Center for Biological Diversity

For Immediate Release, December 4, 2018

Contact: Jenny Loda, (510) 844-7100 x 336, jloda@biologicaldiversity.org

Critical Habitat Proposed for Endangered Arizona Mud Turtle

TUCSON, Ariz.— The U.S. Fish and Wildlife Service today proposed critical habitat for the endangered Sonoyta mud turtle. These highly aquatic turtles are found only in Pima County, Ariz. and Sonora, Mexico.

“These turtles have been pushed to the brink as their aquatic habitats were degraded and destroyed, so this is a crucial step,” said Jenny Loda, a Center for Biological Diversity biologist and attorney who focuses on protecting rare amphibians and reptiles. “I’m so happy to see the Fish and Wildlife Service moving forward with protections for these little guys.”

The proposed critical habitat consists of 12.3 acres in the Rio Sonoyta watershed of Organ Pipe Cactus National Monument in Pima County. This area is currently occupied by the only known population of Sonoyta mud turtles in the United States.

With webbed feet and an innate ability to swim, the Sonoyta mud turtle has evolved to be highly aquatic in one of the driest parts of the Sonoran Desert. Diversion of surface water and pumping of groundwater have led to the loss of much of the watery habitat the turtle needs to survive.

The turtle’s habitat loss has been worsened by drought conditions that have persisted for the past 20 years. Long stretches of dry streams have isolated populations of the turtles, limiting opportunities for migration.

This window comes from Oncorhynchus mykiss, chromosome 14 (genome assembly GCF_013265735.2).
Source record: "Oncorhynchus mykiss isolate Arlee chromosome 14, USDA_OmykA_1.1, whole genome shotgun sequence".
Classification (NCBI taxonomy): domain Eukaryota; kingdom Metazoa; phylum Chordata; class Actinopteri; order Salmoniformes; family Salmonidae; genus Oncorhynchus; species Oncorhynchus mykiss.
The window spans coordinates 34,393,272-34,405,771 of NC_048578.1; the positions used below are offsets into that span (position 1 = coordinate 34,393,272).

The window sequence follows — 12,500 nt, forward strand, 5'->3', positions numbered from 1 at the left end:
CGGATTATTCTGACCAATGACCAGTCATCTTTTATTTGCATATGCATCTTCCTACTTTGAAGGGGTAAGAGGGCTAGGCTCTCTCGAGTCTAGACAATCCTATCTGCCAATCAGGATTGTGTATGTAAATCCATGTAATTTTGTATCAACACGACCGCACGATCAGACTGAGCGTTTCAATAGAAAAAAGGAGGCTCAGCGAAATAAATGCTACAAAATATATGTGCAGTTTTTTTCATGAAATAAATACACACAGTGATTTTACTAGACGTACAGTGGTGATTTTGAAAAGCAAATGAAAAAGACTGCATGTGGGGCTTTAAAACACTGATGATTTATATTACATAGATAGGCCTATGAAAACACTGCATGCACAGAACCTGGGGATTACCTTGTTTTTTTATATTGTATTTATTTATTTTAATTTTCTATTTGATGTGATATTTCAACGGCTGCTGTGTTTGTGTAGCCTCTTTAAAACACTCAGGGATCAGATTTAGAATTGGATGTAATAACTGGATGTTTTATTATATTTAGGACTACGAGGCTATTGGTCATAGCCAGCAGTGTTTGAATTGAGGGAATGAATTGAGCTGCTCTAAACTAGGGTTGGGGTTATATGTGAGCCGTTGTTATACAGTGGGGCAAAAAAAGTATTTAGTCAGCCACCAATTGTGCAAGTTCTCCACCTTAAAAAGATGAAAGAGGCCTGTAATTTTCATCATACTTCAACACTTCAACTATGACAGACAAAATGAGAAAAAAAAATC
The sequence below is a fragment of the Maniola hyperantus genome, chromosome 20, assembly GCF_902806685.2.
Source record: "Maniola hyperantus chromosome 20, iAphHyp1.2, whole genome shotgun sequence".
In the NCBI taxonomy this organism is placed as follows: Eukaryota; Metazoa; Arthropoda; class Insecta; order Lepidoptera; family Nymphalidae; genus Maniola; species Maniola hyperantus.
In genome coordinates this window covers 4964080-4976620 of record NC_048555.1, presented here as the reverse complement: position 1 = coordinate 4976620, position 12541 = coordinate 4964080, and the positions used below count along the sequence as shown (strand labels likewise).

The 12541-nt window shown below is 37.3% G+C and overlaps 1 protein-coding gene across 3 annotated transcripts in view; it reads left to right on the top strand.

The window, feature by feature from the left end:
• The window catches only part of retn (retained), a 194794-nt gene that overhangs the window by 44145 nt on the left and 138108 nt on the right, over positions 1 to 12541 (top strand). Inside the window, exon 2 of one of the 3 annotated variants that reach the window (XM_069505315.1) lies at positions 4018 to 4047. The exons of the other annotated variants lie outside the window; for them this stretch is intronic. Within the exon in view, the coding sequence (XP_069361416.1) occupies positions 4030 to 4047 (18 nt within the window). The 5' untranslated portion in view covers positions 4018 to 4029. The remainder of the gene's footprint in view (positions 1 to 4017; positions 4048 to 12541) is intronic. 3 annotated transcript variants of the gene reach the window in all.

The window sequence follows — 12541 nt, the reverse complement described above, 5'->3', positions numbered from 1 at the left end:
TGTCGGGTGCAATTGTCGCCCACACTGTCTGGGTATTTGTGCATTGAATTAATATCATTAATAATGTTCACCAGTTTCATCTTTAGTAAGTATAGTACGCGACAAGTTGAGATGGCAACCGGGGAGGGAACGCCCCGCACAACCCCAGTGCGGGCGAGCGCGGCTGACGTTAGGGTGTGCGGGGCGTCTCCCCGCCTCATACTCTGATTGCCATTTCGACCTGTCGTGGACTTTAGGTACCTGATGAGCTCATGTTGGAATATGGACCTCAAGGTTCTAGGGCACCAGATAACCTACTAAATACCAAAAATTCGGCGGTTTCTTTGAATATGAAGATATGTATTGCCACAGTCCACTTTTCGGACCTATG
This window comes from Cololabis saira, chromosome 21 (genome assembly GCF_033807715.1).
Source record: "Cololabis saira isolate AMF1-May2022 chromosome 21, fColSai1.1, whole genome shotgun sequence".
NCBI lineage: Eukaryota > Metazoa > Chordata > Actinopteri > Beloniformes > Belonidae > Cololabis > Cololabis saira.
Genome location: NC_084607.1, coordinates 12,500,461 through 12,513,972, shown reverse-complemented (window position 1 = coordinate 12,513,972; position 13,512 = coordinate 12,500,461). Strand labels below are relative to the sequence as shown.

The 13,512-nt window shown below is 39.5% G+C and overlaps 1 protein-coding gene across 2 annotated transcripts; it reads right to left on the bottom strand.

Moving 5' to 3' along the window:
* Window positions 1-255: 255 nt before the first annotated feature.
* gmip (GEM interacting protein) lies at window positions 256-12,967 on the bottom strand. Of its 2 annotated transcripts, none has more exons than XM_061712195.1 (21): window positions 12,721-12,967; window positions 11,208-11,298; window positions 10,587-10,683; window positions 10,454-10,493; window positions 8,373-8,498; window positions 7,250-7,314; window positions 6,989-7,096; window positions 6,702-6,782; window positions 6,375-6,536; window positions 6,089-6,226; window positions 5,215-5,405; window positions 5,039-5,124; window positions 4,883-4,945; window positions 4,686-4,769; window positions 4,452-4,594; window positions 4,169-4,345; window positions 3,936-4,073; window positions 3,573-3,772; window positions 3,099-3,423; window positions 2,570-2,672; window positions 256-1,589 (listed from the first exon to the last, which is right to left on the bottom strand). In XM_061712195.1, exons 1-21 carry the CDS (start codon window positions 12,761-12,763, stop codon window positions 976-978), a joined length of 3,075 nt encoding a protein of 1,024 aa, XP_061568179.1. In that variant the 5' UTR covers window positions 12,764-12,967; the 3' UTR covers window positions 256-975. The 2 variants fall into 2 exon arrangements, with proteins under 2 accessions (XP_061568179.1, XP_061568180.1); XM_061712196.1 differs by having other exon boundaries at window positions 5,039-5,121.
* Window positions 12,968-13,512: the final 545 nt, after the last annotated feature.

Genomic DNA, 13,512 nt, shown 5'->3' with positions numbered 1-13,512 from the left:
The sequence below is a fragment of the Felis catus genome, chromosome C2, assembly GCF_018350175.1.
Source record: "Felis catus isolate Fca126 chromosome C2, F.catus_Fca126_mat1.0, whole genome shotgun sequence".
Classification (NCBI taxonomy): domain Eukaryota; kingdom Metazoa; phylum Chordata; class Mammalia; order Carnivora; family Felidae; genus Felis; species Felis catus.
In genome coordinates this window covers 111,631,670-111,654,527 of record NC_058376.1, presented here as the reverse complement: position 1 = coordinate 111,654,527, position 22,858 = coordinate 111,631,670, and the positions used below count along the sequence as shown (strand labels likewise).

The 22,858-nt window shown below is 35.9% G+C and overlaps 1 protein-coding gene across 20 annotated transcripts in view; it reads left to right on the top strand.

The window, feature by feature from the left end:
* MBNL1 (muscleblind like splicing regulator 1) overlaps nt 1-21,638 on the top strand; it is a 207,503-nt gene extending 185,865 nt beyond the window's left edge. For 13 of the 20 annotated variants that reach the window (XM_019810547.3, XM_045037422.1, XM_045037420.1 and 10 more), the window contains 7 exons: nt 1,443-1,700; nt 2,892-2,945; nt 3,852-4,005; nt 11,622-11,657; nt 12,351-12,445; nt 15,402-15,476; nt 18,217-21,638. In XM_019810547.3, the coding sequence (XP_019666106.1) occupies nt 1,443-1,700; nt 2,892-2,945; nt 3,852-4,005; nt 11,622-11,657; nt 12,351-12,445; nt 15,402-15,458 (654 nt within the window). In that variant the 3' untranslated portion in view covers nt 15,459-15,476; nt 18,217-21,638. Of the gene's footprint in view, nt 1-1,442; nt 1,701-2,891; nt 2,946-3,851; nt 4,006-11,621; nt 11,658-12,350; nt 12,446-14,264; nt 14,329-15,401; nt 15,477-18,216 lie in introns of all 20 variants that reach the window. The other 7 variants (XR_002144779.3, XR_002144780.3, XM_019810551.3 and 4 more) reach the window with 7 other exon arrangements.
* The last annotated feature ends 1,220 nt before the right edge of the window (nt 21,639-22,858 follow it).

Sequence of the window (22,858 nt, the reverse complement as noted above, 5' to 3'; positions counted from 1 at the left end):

Legal action by the Center forced the Fish and Wildlife Service to protect the Sonoyta mud turtle under the Endangered Species Act, which led to today’s habitat proposal.

“With only one population in the U.S., the Sonoyta mud turtle is extremely vulnerable, especially as dry conditions worsen with climate change,” said Loda. “Protection under the Endangered Species Act are our best hope to save them. The Act has a nearly perfect record of preventing plants and animals from going extinct.”

Four populations are also currently known in Mexico, but the loss of the turtle has already been reported from an additional site. At all of these sites, the number of turtles has declined as aquatic habitat has been reduced.

The public has 60 days to comment on today’s proposed critical habitat.

Sonoyta mud turtle

Photo courtesy National Park Service. This image is available for media use.

The Center for Biological Diversity is a national, nonprofit conservation organization with more than 1 million members and online activists dedicated to the protection of endangered species and wild places.

www.biologicaldiversity.org

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